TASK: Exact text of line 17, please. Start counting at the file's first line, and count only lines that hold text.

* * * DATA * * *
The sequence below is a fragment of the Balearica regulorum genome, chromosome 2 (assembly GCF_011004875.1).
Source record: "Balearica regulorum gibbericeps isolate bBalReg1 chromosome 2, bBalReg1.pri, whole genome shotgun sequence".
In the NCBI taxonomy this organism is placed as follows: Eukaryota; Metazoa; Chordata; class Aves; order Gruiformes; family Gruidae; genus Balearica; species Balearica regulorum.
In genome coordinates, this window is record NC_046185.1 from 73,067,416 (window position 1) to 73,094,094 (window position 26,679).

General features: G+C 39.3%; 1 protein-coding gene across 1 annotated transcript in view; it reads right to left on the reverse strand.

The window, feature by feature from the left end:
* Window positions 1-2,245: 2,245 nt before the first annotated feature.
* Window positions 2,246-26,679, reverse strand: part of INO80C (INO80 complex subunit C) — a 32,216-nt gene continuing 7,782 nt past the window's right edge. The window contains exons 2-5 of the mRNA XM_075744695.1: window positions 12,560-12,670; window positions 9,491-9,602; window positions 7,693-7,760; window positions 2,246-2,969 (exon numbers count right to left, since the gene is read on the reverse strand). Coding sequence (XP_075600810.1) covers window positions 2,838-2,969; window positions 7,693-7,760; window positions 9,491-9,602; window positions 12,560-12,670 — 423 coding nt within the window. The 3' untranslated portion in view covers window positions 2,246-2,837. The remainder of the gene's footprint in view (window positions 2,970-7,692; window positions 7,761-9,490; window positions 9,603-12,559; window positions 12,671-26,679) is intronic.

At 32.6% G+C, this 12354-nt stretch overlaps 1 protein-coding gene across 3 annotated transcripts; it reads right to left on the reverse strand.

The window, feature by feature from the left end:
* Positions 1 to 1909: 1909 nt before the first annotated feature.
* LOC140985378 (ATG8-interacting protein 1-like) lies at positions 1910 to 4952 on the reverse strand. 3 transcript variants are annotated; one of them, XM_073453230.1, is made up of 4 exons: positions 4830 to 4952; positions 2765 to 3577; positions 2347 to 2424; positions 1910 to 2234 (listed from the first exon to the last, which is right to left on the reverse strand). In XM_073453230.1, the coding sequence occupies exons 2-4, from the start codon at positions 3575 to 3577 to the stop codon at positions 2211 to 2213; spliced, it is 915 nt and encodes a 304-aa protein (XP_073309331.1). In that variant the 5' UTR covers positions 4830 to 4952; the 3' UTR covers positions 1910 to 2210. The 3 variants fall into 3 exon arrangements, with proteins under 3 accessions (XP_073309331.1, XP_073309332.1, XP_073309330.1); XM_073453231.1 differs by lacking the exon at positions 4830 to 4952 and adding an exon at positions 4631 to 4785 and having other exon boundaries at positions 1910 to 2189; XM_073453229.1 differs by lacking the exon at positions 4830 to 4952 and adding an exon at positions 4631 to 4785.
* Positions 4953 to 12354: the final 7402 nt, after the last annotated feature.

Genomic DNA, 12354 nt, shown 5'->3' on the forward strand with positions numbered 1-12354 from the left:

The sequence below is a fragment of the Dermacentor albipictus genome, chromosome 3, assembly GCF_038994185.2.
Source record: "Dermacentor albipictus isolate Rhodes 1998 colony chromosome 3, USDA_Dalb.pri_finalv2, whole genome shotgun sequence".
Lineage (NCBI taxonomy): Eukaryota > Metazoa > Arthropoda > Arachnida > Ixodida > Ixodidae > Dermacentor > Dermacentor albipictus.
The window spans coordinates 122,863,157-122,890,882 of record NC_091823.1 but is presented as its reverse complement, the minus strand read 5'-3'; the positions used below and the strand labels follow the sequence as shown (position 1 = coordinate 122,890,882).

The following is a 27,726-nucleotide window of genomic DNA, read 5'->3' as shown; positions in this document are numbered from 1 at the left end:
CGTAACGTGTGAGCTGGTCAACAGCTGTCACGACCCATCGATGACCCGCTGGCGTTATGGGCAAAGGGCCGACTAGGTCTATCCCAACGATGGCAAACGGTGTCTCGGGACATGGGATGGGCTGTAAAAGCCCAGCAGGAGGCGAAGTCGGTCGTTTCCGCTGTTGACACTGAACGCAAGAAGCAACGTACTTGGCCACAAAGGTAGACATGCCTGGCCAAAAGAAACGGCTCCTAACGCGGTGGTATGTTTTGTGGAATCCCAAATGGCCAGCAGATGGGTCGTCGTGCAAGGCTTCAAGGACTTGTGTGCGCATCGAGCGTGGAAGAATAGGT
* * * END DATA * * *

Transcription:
Lineage (NCBI taxonomy): Eukaryota > Metazoa > Arthropoda > Arachnida > Ixodida > Ixodidae > Dermacentor > Dermacentor albipictus.